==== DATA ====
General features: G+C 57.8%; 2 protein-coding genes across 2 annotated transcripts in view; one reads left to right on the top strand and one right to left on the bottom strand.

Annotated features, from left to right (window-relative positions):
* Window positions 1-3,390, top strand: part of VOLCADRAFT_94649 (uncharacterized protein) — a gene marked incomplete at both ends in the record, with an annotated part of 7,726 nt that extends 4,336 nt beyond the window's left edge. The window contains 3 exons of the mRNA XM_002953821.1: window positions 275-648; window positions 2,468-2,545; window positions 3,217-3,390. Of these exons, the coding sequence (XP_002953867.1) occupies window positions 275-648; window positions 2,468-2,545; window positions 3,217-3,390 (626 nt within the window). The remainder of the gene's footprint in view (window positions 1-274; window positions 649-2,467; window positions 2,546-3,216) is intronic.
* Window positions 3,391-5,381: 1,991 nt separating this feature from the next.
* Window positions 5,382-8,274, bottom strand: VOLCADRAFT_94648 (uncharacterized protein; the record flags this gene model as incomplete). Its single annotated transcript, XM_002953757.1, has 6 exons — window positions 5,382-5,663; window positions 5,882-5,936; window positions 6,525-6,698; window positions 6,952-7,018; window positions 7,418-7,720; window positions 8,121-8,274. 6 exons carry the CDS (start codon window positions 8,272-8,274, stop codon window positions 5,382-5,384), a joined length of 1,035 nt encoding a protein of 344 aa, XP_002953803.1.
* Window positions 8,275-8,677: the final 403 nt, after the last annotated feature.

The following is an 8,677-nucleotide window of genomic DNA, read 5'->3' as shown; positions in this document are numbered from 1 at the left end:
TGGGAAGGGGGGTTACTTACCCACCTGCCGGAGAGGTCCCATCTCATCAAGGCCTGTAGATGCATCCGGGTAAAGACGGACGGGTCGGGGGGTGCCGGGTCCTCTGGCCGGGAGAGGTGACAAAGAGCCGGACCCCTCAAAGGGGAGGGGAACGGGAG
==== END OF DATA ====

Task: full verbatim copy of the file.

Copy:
General features: G+C 57.8%; 2 protein-coding genes across 2 annotated transcripts in view; one reads left to right on the top strand and one right to left on the bottom strand.

Annotated features, from left to right (window-relative positions):
* Window positions 1-3,390, top strand: part of VOLCADRAFT_94649 (uncharacterized protein) — a gene marked incomplete at both ends in the record, with an annotated part of 7,726 nt that extends 4,336 nt beyond the window's left edge. The window contains 3 exons of the mRNA XM_002953821.1: window positions 275-648; window positions 2,468-2,545; window positions 3,217-3,390. Of these exons, the coding sequence (XP_002953867.1) occupies window positions 275-648; window positions 2,468-2,545; window positions 3,217-3,390 (626 nt within the window). The remainder of the gene's footprint in view (window positions 1-274; window positions 649-2,467; window positions 2,546-3,216) is intronic.
* Window positions 3,391-5,381: 1,991 nt separating this feature from the next.
* Window positions 5,382-8,274, bottom strand: VOLCADRAFT_94648 (uncharacterized protein; the record flags this gene model as incomplete). Its single annotated transcript, XM_002953757.1, has 6 exons — window positions 5,382-5,663; window positions 5,882-5,936; window positions 6,525-6,698; window positions 6,952-7,018; window positions 7,418-7,720; window positions 8,121-8,274. 6 exons carry the CDS (start codon window positions 8,272-8,274, stop codon window positions 5,382-5,384), a joined length of 1,035 nt encoding a protein of 344 aa, XP_002953803.1.
* Window positions 8,275-8,677: the final 403 nt, after the last annotated feature.

The following is an 8,677-nucleotide window of genomic DNA, read 5'->3' as shown; positions in this document are numbered from 1 at the left end:
TGGGAAGGGGGGTTACTTACCCACCTGCCGGAGAGGTCCCATCTCATCAAGGCCTGTAGATGCATCCGGGTAAAGACGGACGGGTCGGGGGGTGCCGGGTCCTCTGGCCGGGAGAGGTGACAAAGAGCCGGACCCCTCAAAGGGGAGGGGAACGGGAG